If you’ve ever tried to do a core workout and realized midway through that your back is feeling things it shouldn’t be feeling, you’re not alone. For me, it’s any abs move that asks me to sit up on my tailbone and move my legs, like rolling up and out of Boat pose in yoga. After a couple of reps, my back always hurts and I don’t even feel any of that burning goodness in my abs.
What gives? Am I doing it wrong? Is my lower back just too weak? Should I be modifying the movement, or should I just stop? A strong core is important for supporting your whole body. From sitting upright in a chair, to simply standing, to running and lifting weights, we need the muscles in our core to stabilize our bodies throughout everything we do. Yet for some people, doing basic bodyweight abs exercises can cause lower-back pain or discomfort.
For obvious reasons, it’s kind of tough to stick with any sort of ab-strengthening regimen if you just end up in pain. So I talked with some fitness experts to understand why this common problem happens, and what some of the potential solutions are.
To understand why this happens, you first have to remember that the abs and the lower back are both part of our core.
Your core is made up of a group of muscles that work together to support and stabilize the trunk of your body. While we often think of our core as our abs, the abs are only one part of the equation. The core wraps around the entire body, and includes muscles like the rectus abdominus (the abs), obliques, and yes, the muscles in your lower back.
When you try to target any part of your core, you’re inevitably impacting the other parts, too. You can’t do a sit-up without engaging both your abs and your back, right? This also means that if your abs are stronger than your lower back, you may end up putting too much strain on the latter with an exercise that feels good for the former.
“Your core is your glutes all the way to the insertion of your lat muscles; if you’re someone that’s only planking or only crunching, you’re doing yourself a disservice,” Kira Stokes, a NASM-certified personal trainer and creator of the Stoked Method, tells SELF. “As much as you’re working your transverse abdominus, you have to work your obliques, rectus abdominus, and lower back.” Overworking one part of the core and underworking another is a recipe for asymmetry, overcompensation, and muscle strains and pains.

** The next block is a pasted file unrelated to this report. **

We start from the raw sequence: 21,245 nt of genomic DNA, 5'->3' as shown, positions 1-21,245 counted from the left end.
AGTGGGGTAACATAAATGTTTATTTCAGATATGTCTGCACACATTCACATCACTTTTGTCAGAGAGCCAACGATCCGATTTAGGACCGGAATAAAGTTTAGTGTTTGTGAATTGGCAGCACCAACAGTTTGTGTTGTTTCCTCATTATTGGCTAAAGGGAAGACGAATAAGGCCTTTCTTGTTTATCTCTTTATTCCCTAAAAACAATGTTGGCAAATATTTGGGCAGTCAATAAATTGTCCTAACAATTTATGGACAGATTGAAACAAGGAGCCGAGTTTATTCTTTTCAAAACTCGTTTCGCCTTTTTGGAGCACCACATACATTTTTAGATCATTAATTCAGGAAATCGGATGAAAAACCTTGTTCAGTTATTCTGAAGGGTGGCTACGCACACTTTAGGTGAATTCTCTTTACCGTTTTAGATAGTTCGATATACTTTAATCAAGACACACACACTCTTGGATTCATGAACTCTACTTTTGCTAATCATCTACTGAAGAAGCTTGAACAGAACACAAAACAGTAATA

Lower-back pain during any core exercise is typically a sign that your core is too weak to do the exercise.
If your lower back specifically isn’t strong enough, the core work you’re doing may just be asking too much of it, causing your muscles to strain. Alternatively, if you have a weakness anywhere else in your core, your lower back may overcompensate in some abs exercises and end up taking on more than it can handle.
“When the lower back is overactive during the core exercise, it can cause the back muscles to tense up, which can cause pain,” trainer PJ Stahl, M.A., C.S.C.S., co-owner and head coach at Lock Box Fitness & Performance Center in Los Angeles, tells SELF. He adds that for some people, the back may tighten up enough to potentially cause a back spasm.
Pain can also be a sign that your form is off.
For many abs exercises, a small misstep in form can ask too much of your lower back. “Once you start moving into a position that’s not correct, you’re going to start irritating the spine,” Dan Giordano, D.P.T., C.S.C.S., cofounder of Bespoke Treatments Physical Therapy, tells SELF.
Stokes says the most common form mistake she sees during abs exercises is failure to tuck the tailbone, which results in the back being hyperextended. “If you can nail the tucking of the tailbone, drawing your navel toward your spine, it’s going to really help alleviate low-back pain,” she says. Another helpful cue? Keep your lower back grounded. “The lower back needs to be anchored on the ground for the majority of abs work,” Stokes says. When it pops off the floor, you put your back in a vulnerable, hyperextended position.
You may be doing an exercise wrong if you’ve never been properly taught how to do it right, but other times, simply not having enough basic core strength can make it impossible to maintain proper form.
Muscle tightness and fatigue can also lead to poor form and lower-back strain.
If your glutes and hips are really tight, chances are, you’ll feel the strain during daily life and not just mid–abs workout. “This continuous pulling on the lower back can be very uncomfortable and can lead to chronic lower-back pain,” Stahl says. But tightness in your upper back or hip flexors can also limit your range of motion during your workouts and cause strain in your lower back.
Julia Yarwood, YogaSpark Tribeca yoga instructor/studio director and NASM-certified personal trainer, adds that fatigue may play a role here, too. “As your muscles tire, they stop functioning properly, and the body will look for nearby muscle groups to compensate.” Most of the time, the compensation falls to the lower back (and sometimes the hips), she says.
So what can you do? First, stop doing what hurts. Then, avoid movements that cause you pain.